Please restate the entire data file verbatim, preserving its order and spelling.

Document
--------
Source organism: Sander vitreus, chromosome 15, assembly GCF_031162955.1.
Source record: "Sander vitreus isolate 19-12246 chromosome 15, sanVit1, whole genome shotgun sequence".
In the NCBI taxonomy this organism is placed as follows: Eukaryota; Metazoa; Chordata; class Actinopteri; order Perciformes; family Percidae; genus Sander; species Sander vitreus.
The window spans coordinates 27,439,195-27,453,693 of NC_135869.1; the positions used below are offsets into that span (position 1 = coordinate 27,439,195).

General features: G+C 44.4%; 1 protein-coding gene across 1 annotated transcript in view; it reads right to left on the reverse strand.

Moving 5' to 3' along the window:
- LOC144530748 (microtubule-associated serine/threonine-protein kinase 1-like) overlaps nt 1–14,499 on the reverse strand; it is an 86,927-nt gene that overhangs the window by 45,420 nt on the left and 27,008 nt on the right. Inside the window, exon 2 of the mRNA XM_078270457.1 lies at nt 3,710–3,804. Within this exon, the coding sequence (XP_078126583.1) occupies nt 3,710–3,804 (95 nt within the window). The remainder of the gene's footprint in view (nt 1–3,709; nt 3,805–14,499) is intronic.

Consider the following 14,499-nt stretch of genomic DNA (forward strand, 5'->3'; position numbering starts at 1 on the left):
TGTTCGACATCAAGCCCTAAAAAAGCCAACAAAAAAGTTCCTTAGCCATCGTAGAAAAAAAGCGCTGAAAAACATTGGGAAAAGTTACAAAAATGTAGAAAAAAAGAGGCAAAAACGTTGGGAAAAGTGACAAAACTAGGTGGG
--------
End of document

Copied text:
Source organism: Sander vitreus, chromosome 15, assembly GCF_031162955.1.
Source record: "Sander vitreus isolate 19-12246 chromosome 15, sanVit1, whole genome shotgun sequence".
In the NCBI taxonomy this organism is placed as follows: Eukaryota; Metazoa; Chordata; class Actinopteri; order Perciformes; family Percidae; genus Sander; species Sander vitreus.
The window spans coordinates 27,439,195-27,453,693 of NC_135869.1; the positions used below are offsets into that span (position 1 = coordinate 27,439,195).

General features: G+C 44.4%; 1 protein-coding gene across 1 annotated transcript in view; it reads right to left on the reverse strand.

Moving 5' to 3' along the window:
- LOC144530748 (microtubule-associated serine/threonine-protein kinase 1-like) overlaps nt 1–14,499 on the reverse strand; it is an 86,927-nt gene that overhangs the window by 45,420 nt on the left and 27,008 nt on the right. Inside the window, exon 2 of the mRNA XM_078270457.1 lies at nt 3,710–3,804. Within this exon, the coding sequence (XP_078126583.1) occupies nt 3,710–3,804 (95 nt within the window). The remainder of the gene's footprint in view (nt 1–3,709; nt 3,805–14,499) is intronic.

Consider the following 14,499-nt stretch of genomic DNA (forward strand, 5'->3'; position numbering starts at 1 on the left):
TGTTCGACATCAAGCCCTAAAAAAGCCAACAAAAAAGTTCCTTAGCCATCGTAGAAAAAAAGCGCTGAAAAACATTGGGAAAAGTTACAAAAATGTAGAAAAAAAGAGGCAAAAACGTTGGGAAAAGTGACAAAACTAGGTGGG